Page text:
"8 o'c. At Mrs. McCormick's ; her lively marks of faith and joy; heard her confession; arranged the table; called the people; the young convert and her little one; her husband preparing for his first Communion; administered the Blessed Sacrament to Mrs. McCormick ; spoke of Martha and Mary and Lazarus and Zacheus, old friends of our Lord on earth; He still upon earth and we His present living friends. On our way to Emmitsburg recited the Miserere, Our Father, Hail Mary, hymn "Jesus Lover of My Soul."

"9 ˝ o'c. At the church in Emmitsburg, opened the Tabernacle and Ciborium. Went to see Mr. ————, ten years with out making his Easter Communion ; good moral character, as they say; heard his confession; strong faith, gave lively evidence of it; had a talk with him, etc.

"l0 ˝ o'c. Coming back, baptized the child of Peter's wife; her abundant tears; her great difficulties; did not hear her confession at that time.

"11 o'c. Returned to church in Emmitsburg; restored B. 8. to the Ciborium; stopped at St. Joseph's with Guy, paid a visit to the Blessed Sacrament; saw Mrs. Brawner.

"12 o'c. Found at the college an old German woman waiting for me; no duty for ten years; sick and lame; looked very poorly, came to know if I would hear her; Sister Angela gave her a dinner. To come again on Sunday.

"1 ˝ o'c. Was called to see Glacken above Emmitsburg ; went to the church at Emmitsburg to get the Blessed Sacrament; this is the fifth time to-day that I have touched my Sovereign Lord, "The king of glory," as M. Duhamel has it embroidered on the inside door of the Tabernacle; carried it to the sick; administered the Sacrament of Extreme Unction ; made a little address to those present several Protestants.

" 4 o'c. Went to Mrs. Brawner's; heard her confession ; recited my office. Oh! the wonders of that office of the Blessed Sacrament; and am now writing down these notes; but a thousand details, thoughts and acts not told; how wonderful the day of a priest ! In the evening., "Instructions for Confirmation."

On the same paper is written: "What have I done today for the house? Reviewed the second Latin class; had a conversation before God with one of the young men Latin lesson; reviewed the third French class; Latin lesson to Guy Elder; had a conversation with another young man who came to consult me; one with Mr. Hickey; one with the two Gardiners; wrote a letter; the Dialogue for Baltimore, six pages; spiritual reading, the usual prayers. "If all done well, what a blessing it would bring, but, Oh! my Lord, so poorly, by halves alas!"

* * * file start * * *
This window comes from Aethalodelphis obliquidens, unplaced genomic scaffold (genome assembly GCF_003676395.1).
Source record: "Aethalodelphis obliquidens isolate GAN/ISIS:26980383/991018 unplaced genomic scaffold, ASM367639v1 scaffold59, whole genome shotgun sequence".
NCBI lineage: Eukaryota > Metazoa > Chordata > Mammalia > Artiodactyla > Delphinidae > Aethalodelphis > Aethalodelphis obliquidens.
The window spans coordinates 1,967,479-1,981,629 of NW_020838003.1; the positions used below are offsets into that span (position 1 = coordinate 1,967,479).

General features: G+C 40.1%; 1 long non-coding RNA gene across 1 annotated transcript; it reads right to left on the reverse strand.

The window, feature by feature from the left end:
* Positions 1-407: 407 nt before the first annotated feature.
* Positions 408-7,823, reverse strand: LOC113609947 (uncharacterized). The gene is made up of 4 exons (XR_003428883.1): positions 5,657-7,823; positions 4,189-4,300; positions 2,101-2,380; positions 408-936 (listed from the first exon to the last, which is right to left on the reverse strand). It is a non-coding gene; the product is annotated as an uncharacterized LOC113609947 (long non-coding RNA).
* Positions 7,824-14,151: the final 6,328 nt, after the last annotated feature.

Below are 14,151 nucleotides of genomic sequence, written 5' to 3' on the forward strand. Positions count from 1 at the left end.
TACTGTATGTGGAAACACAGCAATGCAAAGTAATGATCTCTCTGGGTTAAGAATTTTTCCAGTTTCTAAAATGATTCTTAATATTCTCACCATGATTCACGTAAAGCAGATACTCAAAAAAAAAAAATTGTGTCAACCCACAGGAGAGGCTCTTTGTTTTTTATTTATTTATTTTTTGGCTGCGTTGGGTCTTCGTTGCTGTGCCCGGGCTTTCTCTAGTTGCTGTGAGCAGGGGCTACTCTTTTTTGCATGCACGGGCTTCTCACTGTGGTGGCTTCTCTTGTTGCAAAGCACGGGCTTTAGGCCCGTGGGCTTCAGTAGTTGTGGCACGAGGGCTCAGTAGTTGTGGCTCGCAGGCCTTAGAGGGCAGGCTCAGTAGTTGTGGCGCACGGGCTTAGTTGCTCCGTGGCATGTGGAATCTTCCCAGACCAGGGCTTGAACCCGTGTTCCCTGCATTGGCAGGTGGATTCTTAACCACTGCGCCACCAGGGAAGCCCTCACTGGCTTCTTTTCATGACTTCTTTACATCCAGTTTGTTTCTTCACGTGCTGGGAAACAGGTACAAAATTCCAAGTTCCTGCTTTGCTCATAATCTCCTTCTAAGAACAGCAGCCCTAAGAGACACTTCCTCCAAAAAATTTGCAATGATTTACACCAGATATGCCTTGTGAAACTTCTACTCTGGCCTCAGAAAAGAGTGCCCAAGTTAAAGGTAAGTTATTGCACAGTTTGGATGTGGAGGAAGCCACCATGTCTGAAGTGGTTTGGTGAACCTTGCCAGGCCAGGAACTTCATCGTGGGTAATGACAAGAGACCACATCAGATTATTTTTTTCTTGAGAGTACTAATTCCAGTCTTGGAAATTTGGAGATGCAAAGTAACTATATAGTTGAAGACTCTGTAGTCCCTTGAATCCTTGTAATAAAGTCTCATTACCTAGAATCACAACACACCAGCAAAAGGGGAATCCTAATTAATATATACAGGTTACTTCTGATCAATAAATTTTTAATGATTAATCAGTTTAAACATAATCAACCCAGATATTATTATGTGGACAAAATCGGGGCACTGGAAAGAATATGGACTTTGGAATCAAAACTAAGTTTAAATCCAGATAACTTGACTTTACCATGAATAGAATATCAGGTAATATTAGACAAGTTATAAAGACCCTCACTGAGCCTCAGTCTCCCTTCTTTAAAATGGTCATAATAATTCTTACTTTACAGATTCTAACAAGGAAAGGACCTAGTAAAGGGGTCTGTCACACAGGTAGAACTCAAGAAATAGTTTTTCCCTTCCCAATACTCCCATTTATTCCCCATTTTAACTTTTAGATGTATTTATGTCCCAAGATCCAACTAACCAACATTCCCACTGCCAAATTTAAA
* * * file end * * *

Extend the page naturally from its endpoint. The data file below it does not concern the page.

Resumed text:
Some letters of the students give an idea of their life in those days. Mr. Purcell to Mr. Egan (in Baltimore) care Mr. Ed. Tiers (Purcell was still studying at the Mountain, while Egan had gone to finish in Baltimore.)

Mount St. Mary's Aug. 7th, 1823

My dearest friend: 1 have just received your kind note and I sit down to answer by candle light [Candles were the only lights then]. I foresaw my detention at the Mount this vacation spent it with Rev. Mr. Brute visiting all the sick. Mr. Hickey, Mr. Shanahan and myself had a fifteen miles walk over the Mountains today, with our Lord, to a dying man family truly edifying . . . I am to stay up till 10 or 11 o'clock to make out complicated bills for A. & F. Fanlac. Non erit requies this life's a warfare. Your evenings domestic are silent, I hope. Deloughery and Hiltzelberger. other students of the Mountain, tell us in their letters that they are sick of Baltimore. Mr. Hickey, Mr. Pise and myself planted a flag on the highest tree on Carrick's Knob yesterday. Et tu super moniem lucebis. Don't be troubled about the Prefectship. I've had a time already and can again a fortiori no one will refuse you . .

Rev. Mr. Dubois to Mr. Egan.

Mount St. Mary's Aug. 9th, 1823.